Eikona Horn Loudspeaker

We recently received photographs of an extraordinary enclosure for the Jordan Eikona 2, sent to us by Bruce at Ars Harmonia, our USA distributor. Along with them came an enthusiastic description by Paul, the constructor:

“The Eikona 2s are an improvement over the JX92S, more open, cleaner and warmer sounding. The highs are just great and they lack the breakup that made the JX92S overly aggressive on some music. Of course the bass kicks butt. I ran them for a week in their boxes before installing to break them in, time will tell if they will continue to break in with use. One of my worries was their efficiency, I can tell no difference in efficiency and the JX92S. I’m driving them with a class A amp (DIY Pass Sony VFET) with power to spare. I’ve attached a few pics that you can use and send to EJJ. After a week or so of listening I’ll post my impressions over on the DIYAUDIO fullrange forum, as there was a bit of interest about these drivers.”

This got us intrigued and we had to know more. Paul kindly offered to write up his thinking behind the enclosure and his construction method. A point to note is how clearly Paul set out his aims with this project, before even beginning the computer simulations, let alone starting to build.

Note that the plan shown is a sketch and is all we have. A higher resolution is available from us (email for a copy). Click on any of the images for a larger version.

Over to Paul:


Quite a while ago I started building my own speakers using readily available designs, I made a few sets of two and three ways which turned out really well, and eventually began experimenting with full-range speakers. As luck would have it just around this time Martin J King had just made the first versions of his famous Mathcad spreadsheets available to the public. I decided that I would try and build a set of horn speakers since I had heard so much hype about them. I ran about a million simulations with Martin’s spreadsheets, and what I found was that a straight horn modelled much better than an exponential, or hyperbolic horn, and that a large chamber for the speaker really improved the response. I used the specs for the Jordan JX92S for my sims.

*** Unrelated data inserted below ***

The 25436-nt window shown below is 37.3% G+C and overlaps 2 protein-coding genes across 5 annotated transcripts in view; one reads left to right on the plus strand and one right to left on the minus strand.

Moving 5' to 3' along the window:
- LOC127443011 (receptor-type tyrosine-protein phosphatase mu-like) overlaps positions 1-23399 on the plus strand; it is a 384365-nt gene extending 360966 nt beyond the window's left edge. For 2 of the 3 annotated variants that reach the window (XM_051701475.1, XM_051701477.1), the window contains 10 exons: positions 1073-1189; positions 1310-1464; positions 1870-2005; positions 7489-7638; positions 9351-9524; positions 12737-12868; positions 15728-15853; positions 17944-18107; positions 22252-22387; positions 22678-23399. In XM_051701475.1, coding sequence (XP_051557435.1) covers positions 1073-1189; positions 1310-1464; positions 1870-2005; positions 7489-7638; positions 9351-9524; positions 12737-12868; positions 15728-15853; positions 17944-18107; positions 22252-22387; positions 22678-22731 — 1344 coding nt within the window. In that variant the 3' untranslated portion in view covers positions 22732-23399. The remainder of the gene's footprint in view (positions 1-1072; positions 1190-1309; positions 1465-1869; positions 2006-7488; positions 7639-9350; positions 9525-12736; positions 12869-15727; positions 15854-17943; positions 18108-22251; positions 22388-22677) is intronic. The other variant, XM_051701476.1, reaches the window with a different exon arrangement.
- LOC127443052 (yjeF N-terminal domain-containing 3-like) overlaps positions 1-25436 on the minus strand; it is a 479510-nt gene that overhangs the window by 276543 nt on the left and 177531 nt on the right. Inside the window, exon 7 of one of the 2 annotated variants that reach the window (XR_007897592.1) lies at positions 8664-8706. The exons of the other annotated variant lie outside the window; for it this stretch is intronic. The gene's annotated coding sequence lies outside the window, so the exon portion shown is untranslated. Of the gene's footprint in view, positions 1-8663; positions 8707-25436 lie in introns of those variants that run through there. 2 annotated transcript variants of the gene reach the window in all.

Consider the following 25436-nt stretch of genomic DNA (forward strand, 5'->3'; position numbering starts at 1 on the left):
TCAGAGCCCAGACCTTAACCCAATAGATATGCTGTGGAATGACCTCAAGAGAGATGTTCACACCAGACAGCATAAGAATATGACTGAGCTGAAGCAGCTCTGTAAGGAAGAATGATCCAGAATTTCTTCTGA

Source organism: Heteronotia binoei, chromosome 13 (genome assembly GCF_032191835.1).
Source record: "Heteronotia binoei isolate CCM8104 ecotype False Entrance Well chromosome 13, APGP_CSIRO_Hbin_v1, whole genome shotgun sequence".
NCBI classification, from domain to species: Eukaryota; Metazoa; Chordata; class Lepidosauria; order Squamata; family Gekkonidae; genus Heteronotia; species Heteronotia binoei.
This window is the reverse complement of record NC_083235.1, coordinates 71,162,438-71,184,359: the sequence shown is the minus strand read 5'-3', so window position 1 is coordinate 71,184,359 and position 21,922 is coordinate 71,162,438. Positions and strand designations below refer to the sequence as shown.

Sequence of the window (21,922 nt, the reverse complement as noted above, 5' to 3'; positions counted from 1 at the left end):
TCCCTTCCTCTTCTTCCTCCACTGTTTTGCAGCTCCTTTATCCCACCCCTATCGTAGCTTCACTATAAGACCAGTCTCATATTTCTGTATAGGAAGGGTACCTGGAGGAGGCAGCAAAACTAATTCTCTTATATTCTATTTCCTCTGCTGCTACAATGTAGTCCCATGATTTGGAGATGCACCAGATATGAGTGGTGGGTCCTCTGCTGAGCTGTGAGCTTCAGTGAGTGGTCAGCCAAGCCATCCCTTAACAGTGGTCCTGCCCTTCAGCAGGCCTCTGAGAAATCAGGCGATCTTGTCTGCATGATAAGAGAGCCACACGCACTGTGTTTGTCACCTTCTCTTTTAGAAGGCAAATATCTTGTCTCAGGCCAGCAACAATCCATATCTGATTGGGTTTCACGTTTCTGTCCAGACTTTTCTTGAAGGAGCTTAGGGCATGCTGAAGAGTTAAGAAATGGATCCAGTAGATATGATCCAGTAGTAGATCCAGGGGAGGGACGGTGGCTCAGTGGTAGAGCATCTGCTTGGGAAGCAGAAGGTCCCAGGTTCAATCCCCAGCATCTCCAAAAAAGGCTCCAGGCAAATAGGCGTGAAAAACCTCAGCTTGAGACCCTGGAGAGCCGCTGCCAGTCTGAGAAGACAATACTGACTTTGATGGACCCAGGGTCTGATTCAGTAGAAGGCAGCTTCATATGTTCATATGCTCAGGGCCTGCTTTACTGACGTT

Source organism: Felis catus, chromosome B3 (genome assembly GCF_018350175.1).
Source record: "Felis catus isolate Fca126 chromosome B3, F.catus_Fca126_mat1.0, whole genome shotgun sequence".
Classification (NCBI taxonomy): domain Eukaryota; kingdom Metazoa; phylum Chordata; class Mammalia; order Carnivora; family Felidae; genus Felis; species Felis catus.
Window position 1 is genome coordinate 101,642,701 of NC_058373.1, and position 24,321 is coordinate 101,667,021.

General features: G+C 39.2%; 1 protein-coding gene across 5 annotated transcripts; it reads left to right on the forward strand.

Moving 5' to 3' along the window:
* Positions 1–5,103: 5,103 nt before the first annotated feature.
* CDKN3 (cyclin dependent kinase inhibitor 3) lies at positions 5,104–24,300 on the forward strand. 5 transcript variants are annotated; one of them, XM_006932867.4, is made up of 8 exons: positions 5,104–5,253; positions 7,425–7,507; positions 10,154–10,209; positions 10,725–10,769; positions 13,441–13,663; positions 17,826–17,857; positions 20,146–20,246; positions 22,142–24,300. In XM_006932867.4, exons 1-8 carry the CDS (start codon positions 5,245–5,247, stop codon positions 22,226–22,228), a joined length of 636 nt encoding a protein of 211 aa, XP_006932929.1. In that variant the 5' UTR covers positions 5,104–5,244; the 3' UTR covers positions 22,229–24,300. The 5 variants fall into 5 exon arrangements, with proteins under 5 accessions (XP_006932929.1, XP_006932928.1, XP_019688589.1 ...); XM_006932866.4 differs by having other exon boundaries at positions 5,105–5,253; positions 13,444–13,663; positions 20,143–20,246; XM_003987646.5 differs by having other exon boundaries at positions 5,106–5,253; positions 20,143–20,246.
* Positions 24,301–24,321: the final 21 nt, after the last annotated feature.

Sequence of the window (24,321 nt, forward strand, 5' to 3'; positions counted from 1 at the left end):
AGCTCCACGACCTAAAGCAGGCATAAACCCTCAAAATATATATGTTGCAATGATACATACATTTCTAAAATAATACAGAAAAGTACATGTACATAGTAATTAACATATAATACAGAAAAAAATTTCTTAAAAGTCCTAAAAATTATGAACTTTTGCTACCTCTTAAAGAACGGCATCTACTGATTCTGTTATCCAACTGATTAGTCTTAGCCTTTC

My criteria were: A decent off-axis response, true full-range frequency response, not too humongous in size, and it had to be built using hand tools because that is all I had. I wanted the horn to expand along two axis, not just one as in most of the horn designs that I’d seen. I added a diffraction ring made out of solid maple to help with diffraction effects, to move the driver closer to the horn mouth, and because it looked cool. The driver is set 38” off the floor which is about my ear height when seated. I also wanted a front facing mouth that would couple with the floor to make the room part of the horn. I lined the inside of the horn mouth with carpet that looked like felt, and braced it with oak dowels to keep it from resonating.

Warning: this was a challenging build, much harder than a simple box.

With the JX92S I needed to stuff the upper part of the horn body with polyfill to tune the bass response, and I needed to add a baffle step filter. My filter ended up being a 1.5mH foil inductor with 6 ohm resistor bypassed by a 0.5 uF cap to help lift the upper end.

I used a compared a Radio Shack SPL meter and frequency response disk to measure the in-room response from my listening position, and repeated the same measurements using my 3-way speakers. (Sorry folks, that’s all I had at the time.) The response after tuning was very close to the 3-ways, flat and extended into the high frequencies. The in-room bass response was much deeper than the sims indicated; the early Mathcad models didn’t account for room effects. As a result, I measured output down into the 20’s. These speakers have deeper, more punchy bass than my 10” bass driver, 3-ways.